Sunday, May 20, 2018

Threadbare Jeans and the Unraveling of America

If you live in the Bay Area, you cannot escape the 145-year legacy of today.  On May 20, 1873 Levi Strauss and Jacob Davis received their patent on what would become one of the world’s most iconic items – blue jeans!  Their patent, U.S.#139,121 wasn’t for jeans but rather for the copper rivets that reinforced the pockets and hems of jeans making them more serviceable.  Jacob Davis was an immigrant from Riga, Latvia and came to the U.S. in 1854 and became a citizen in 1871.  Levi Strauss, an Ashkenazi Jew from Germany, immigrated to the U.S. in 1847 and became an American citizen in the same year he started his dry goods business in San Francisco in 1853.  Riding the speculator wave of gold seekers across California and later into the Yukon, the two men set in motion one of modernity’s most ubiquitous brands. 

Moses Cone was born in Tennessee in 1857 to Jewish German immigrant parents Herman Kahn and Helen Guggenheim.  Thinking that “Cone” was more American than “Kahn”, Moses’ father changed his family name upon arrival into the United States.  In 1887, Moses and his brother Ceasar invested $50,000 in the C.E. Graham Mill Manufacturing Company in Asheville, North Carolina and from there aggregated several mills throughout North and South Carolina.  By 1908 their factories near Greensboro, North Carolina were the world’s largest supplier of denim.  By 1915, their relationship with Levi Strauss & Co was cemented and together, the two firms would clothe millions. 

In 2003, bankruptcy ended the Cone business.  Over 10,000 people lost their jobs and thousands of others saw their livelihoods destroyed as the era of denim faded in the West with the rise of competition from the East.  And while China exports the largest quantity of denim, Pakistan, Turkey, Egypt and Brazil are expanding their role in the global supply chain. 

I was reflecting on the Strauss / Cone paradox as a case study for the current upheaval in the world’s trade imbalance perturbations.  And, given the protagonist’s shared Jewish heritage, I was drawn to the economic cautionary parable from Genesis 25:29-34. 

29 Once when Jacob was cooking some stew, Esau came in from the open country, famished. 30 He said to Jacob, “Quick, let me have some of that red stew! I’m famished!” (That is why he was also called Edom.[a])
31 Jacob replied, “First sell me your birthright.”
32 “Look, I am about to die,” Esau said. “What good is the birthright to me?”
33 But Jacob said, “Swear to me first.” So he swore an oath to him, selling his birthright to Jacob.
34 Then Jacob gave Esau some bread and some lentil stew. He ate and drank, and then got up and left.  So Esau despised his birthright.
What strikes me about this story is the foreboding message it implies about U.S. economic behavior.  In the early days of the industrial revolution, cheap labor was an immigration issue.  When mines needed digging, railroads needed excavation, and mills needed tending, the affluent found ‘others’ to whom sub-standard wages could be paid in exchange for the promise of the ‘American Dream’.  At that time, the principal beneficiary was not a consumer paying less at the store but rather the industrialist pocketing greater profits.  As time went on, the laborers became slightly more affluent and started demanding access to goods and services – many of which they were responsible for making or assembling.  In response, in the 1970s and 1980s, a fatal decision was made to accomplish the Walmartization of the world by making vastly more products at vastly cheaper costs.  To prop up a consumer-credit financial system, the laborer-consumer demanded more stuff and bought it on credit.  That part of the equation was visible.  But what was not considered was that in exchange for sending manufacturing to ever cheaper labor markets, the ugly consequence of this would be the diminishment of the very labor that once paid the wages to support the consumer.  By demanding stuff rather than quality and value, we have ‘sold our birthright’ for thirty years of cheaper jeans.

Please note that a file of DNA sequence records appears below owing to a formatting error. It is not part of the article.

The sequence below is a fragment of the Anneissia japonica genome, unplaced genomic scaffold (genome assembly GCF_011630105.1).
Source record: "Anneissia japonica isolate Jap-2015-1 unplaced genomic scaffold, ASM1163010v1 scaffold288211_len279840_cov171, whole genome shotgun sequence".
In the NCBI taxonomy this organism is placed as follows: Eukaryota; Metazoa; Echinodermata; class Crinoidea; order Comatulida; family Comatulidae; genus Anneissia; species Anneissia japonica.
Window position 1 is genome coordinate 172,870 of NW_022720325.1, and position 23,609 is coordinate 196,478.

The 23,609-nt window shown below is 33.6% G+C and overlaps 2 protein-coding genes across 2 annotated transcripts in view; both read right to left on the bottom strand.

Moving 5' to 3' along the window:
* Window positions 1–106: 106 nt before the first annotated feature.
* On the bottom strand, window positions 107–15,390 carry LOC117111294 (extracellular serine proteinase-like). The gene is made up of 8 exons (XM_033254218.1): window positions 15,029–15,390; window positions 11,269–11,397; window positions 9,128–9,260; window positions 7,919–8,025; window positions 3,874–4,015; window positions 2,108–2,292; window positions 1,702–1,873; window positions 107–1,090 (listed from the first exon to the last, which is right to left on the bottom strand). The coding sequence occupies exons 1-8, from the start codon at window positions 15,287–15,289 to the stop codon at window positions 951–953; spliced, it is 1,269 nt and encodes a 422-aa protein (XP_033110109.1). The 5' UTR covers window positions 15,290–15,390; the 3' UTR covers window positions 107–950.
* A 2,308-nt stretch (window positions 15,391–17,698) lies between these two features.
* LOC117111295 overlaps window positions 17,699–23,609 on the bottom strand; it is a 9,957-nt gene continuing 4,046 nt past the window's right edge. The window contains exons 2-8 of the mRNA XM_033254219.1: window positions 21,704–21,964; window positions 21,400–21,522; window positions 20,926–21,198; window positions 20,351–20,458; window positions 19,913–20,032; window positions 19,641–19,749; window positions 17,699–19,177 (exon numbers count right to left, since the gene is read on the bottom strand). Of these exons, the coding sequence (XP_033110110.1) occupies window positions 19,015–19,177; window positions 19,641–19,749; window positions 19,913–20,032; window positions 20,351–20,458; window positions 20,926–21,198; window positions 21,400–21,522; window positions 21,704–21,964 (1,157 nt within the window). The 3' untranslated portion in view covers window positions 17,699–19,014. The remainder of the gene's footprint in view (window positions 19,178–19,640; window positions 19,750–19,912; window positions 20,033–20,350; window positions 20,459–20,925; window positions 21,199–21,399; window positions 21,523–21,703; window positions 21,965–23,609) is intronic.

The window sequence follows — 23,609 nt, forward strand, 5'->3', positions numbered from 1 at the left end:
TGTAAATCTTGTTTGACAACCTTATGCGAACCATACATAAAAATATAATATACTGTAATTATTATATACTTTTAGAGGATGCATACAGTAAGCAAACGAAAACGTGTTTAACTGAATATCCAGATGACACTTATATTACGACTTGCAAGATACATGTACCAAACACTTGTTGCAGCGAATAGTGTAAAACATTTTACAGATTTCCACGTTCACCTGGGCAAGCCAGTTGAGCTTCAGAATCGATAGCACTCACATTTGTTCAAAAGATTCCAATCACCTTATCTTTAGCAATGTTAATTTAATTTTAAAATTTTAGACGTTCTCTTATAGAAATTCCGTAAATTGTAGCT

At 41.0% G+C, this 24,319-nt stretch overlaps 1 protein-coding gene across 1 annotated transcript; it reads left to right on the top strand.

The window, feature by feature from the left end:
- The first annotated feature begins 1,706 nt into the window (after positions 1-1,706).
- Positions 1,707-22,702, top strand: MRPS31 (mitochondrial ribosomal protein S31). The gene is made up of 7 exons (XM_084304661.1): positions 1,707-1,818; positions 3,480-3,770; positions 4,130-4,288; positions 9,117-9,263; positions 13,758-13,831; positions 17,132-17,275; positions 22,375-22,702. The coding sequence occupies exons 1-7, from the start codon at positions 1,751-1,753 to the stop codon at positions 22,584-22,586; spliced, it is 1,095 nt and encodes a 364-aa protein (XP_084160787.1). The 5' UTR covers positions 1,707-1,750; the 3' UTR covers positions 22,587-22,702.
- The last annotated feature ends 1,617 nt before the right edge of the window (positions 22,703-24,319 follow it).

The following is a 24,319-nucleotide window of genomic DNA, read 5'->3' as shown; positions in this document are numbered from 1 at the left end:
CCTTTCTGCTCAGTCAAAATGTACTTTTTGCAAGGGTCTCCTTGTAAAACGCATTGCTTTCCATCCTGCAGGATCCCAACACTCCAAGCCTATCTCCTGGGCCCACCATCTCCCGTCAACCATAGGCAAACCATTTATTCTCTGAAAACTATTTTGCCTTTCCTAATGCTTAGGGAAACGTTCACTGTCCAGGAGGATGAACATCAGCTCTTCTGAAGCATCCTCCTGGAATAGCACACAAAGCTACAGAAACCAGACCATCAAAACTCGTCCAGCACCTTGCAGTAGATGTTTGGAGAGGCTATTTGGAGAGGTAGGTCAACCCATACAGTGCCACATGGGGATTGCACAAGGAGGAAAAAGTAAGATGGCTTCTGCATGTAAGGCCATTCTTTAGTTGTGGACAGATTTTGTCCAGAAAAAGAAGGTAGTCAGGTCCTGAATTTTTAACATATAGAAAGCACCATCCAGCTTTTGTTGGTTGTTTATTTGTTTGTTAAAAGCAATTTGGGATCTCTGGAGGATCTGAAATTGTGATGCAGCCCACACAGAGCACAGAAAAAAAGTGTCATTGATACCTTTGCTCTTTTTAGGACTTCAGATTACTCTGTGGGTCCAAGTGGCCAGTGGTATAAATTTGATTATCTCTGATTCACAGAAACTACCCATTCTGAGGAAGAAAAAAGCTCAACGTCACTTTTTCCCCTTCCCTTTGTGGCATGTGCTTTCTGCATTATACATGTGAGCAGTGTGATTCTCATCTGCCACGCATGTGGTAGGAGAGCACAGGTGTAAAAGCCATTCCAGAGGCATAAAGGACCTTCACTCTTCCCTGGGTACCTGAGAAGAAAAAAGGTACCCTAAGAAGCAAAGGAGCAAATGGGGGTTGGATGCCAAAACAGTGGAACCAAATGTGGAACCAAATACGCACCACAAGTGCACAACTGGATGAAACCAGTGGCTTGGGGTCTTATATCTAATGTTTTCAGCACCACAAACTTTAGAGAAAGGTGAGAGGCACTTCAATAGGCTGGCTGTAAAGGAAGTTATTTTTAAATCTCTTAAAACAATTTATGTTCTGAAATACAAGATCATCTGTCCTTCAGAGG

And now, when we want to “Make America Great”, we’ve got a tiny problem.  Our affluent expectations cannot be met by our own domestic production.  And while we’re pretty sure that the world will go on making cheaper jeans for us ad infinitum, the reality is that the world’s industrialized labor pools are themselves now growing their new lower middle class.  Domestic consumption rather than export is a growing reality for much of the world’s markets.  And what this means is that our temporary consumer orgy fueled by cheap labor is now starting to hit a wall.  The promise of perpetual growth, the always-better-tomorrow that would be the siren song of America’s capitalism, the illusion of our intellectual superiority always saving the day is now being shown for exactly what it is.  Hype and propaganda.  In his article in The Diplomat (“Chinese Consumers Will Change the Global Economy, April 6, 2017), Matthias Lomas highlighted the fact that the 400 million Chinese middle-class consumers are increasingly selecting quality, brand and status over price-sensitive consumption.  What if the world’s new middle class actually prefer ‘better’ to ‘more’?  In a world in which the American generation was based on ‘more’, we don’t have a clear picture on quality.  And this means that “Great” is a reach that may exceed our grasp. 

Our birthright – if there was one – was to be an experiment on democratized access to opportunity.  We turned it into a opium den of consumption.  And what did we get for it?  Cheap jeans! 


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Thank you for your comment. I look forward to considering this in the expanding dialogue. Dave